### Atomicity

      A null-restricted field or array storing value objects must typically ensure that the data will be updated atomically.

      A value class may optionally implement the `LooselyConsistentValue` interface (either directly or indirectly), and if so, the JVM is free to handle null-restricted fields and arrays of that type in a way that does not guarantee atomic updates.



      ### Class loading

      Class loading fails for a class with an `ImplicitCreation` attribute if any of:
      - The superclass is not `Object` and does not have an `ImplicitCreation` attribute
      - The zero instance of the class contains itself (via a circularity in the `FieldCheckedType` attributes of instance fields)

      When preview features are enabled, the following non-preview classes are treated as if they had `ImplicitCreation` set:

      - java.lang.Number
      - java.lang.Record
      - All 8 wrapper classes
      - java.util.Optional



      ### Initialization

      The `anewarray` instruction requires initialization of the component type's class if the component type is a null-restricted type.

      When initializing a class, any other class that appears as a null-restricted checked type of one of the first class's fields must recursively be initialized.



      ### Runtime checking

      Casts, array writes, and field writes may perform null checks and class checks, as described above. These are internal JVM operations—no Java code (such as a 'CheckedType.cast' invocation) is executed.

      In C2, the type system is able to track these properties (including nullness), and checks that can be statically proven to be redundant are skipped at run time.



      ### Object encodings

      In *this release* of HotSpot, value objects stored in null-restricted fields and arrays encoded as follows. (These details are subject to change in future releases.)

      - If the object's fields can be stored in an atomic word size (e.g., 64 bits), null-restricted fields and arrays encode the object in a bit vector of that size, and reads and writes are performed atomically.

      - Otherwise, if the value class implements `LooselyConsistentValue` (directly or indirectly), and the field is not `volatile`, and the number/size of fields is within some threshold, null-restricted fields and arrays encode the object as a sequence of field values, each of which is read/written independently. Some extra padding may be inserted in arrays to achieve good alignment.

      - Otherwise, the object is encoded as a regular heap object.

      Null-restricted arrays are initialized eagerly. If the array is flattened, memory is set to zeroes, and those zero bits are interpreted as the zero instance of the class. If the array is not flattened, a zero instance of the class is located or allocated, and each component is set to a pointer to that instance.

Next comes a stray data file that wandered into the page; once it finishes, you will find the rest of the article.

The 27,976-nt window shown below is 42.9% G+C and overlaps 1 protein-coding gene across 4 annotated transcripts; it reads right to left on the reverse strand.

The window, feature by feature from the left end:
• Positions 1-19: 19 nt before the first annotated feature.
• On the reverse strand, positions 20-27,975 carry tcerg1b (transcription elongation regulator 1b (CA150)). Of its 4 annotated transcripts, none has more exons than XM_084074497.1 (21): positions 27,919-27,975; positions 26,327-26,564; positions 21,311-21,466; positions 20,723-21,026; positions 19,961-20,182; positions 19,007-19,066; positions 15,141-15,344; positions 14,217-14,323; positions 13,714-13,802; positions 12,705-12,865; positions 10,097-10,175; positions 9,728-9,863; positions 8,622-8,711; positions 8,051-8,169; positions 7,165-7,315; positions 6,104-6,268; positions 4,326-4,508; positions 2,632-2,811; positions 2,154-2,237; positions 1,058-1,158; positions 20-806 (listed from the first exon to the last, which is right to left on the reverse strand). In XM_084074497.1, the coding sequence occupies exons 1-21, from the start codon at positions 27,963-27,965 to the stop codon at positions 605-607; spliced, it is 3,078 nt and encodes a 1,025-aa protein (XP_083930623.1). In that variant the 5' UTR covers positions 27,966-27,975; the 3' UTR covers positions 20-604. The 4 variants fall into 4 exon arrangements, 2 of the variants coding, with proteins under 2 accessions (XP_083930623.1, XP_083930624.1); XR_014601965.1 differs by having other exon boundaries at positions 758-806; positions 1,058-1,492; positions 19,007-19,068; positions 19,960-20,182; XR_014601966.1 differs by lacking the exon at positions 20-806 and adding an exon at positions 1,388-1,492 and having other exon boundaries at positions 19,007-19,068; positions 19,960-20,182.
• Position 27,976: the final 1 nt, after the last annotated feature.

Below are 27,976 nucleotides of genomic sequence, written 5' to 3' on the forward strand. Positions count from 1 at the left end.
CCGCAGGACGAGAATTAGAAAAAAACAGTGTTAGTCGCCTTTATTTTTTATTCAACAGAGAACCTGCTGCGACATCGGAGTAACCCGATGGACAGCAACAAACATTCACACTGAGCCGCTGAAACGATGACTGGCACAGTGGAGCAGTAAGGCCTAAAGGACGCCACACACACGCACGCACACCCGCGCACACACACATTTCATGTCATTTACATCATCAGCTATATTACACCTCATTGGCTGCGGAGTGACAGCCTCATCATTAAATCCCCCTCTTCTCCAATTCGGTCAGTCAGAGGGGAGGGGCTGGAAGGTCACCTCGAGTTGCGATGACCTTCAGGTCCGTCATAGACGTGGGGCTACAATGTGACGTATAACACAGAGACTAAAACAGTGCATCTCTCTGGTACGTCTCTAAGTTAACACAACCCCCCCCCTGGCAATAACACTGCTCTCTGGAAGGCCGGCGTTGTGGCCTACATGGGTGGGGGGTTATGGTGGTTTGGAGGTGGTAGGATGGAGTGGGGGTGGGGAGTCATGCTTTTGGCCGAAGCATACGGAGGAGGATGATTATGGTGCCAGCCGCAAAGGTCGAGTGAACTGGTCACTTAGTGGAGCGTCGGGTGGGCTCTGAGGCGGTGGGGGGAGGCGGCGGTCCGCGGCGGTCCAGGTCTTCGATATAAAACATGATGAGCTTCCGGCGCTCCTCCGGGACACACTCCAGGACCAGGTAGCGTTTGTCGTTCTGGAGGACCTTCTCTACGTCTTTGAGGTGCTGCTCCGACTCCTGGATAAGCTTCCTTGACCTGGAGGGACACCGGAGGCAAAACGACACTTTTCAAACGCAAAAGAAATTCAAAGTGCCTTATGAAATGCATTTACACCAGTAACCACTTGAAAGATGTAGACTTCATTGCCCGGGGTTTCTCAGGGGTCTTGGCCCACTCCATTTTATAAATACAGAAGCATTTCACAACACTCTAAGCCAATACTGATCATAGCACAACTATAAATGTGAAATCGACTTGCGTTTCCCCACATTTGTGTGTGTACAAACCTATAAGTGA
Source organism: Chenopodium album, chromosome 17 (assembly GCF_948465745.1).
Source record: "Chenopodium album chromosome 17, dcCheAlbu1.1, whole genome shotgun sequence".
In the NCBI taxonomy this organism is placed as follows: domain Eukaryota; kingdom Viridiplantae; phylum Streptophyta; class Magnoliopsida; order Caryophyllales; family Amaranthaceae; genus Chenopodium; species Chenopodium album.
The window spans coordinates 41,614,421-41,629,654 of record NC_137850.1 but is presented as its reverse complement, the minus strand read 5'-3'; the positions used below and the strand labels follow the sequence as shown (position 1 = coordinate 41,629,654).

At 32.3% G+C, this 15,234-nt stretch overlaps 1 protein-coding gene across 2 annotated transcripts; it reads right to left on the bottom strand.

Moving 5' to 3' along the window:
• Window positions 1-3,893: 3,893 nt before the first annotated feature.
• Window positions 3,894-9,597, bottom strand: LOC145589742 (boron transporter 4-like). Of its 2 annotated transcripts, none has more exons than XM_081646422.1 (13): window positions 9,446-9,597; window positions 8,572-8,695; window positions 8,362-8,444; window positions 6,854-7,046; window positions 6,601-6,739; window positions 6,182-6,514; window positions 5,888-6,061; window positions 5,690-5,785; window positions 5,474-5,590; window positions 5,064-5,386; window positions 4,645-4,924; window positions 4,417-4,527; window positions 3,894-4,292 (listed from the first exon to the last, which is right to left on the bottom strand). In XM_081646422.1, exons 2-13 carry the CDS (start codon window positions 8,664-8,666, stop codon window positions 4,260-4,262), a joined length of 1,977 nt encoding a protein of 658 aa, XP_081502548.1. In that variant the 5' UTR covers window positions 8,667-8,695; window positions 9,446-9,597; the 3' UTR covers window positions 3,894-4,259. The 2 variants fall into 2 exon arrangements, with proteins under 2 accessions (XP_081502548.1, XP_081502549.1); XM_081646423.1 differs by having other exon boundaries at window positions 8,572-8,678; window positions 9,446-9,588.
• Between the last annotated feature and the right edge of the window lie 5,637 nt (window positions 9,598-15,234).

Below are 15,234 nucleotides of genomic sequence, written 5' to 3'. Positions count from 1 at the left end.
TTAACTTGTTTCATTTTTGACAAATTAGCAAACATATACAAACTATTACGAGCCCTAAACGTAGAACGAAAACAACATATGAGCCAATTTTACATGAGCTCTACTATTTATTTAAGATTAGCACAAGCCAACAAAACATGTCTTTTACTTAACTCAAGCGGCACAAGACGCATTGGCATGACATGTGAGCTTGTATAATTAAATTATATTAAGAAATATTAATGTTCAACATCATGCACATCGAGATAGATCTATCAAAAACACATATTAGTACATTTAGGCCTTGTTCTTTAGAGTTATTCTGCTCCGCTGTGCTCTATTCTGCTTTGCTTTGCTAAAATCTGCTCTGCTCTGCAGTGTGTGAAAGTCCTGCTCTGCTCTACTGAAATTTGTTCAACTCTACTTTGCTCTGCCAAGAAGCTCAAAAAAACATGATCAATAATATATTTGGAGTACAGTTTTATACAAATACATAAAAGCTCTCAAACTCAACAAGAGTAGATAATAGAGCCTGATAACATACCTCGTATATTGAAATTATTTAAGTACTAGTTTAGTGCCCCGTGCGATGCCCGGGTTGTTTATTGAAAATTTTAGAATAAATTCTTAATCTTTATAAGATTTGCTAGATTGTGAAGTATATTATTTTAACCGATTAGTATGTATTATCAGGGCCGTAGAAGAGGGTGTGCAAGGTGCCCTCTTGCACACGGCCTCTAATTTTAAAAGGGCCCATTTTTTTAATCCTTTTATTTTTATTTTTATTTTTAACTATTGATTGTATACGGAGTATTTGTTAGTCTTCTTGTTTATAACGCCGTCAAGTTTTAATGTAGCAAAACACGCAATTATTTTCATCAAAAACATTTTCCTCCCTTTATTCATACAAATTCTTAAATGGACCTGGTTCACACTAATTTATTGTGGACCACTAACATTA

Null-restricted fields are always initialized with zeroes. If the field is not flattened, then this is a lazy initialization strategy: the bits encode a `null` pointer, which is detected by the first field read (`getfield`, `getstatic`) and replaced at that point with an appropriate pointer to a zero instance.



      ### Signature attributes

      The syntax of the `Signature` attribute is enhanced to denote null-restricted Java language types by appending a `!` symbol to a class type:

      ClassTypeSignature:
          L [PackageSpecifier] SimpleClassTypeSignature {ClassTypeSignatureSuffix} [ ! ] ;

      Note that the ! appears _after_ any type arguments rather than _before_ them, to avoid disrupting the structure of `SimpleClassTypeSignature` and `ClassTypeSignatureSuffix`. (A '!' would not make sense on an outer class type that qualifies an inner class type.)



      ### Other JVM tools and APIs

      - `java.lang.invoke` may need to implement the new array and field storage checks

      - `javap` displays the new attributes and supports the new instruction formats; it may have a shorthand for checked type constants

      - `java.lang.constant` might provide a dedicated subclass of DynamicConstantDesc to represent CheckedType constants

      - JEP 457: Class-File API (Preview) may need updates to support the new attributes and instruction formats

      Attachments

        Activity

          People

            dlsmith Dan Smith
            dlsmith Dan Smith
            Votes:
            1 Vote for this issue
            Watchers:
            2 Start watching this issue

            Dates

              Created:
              Updated: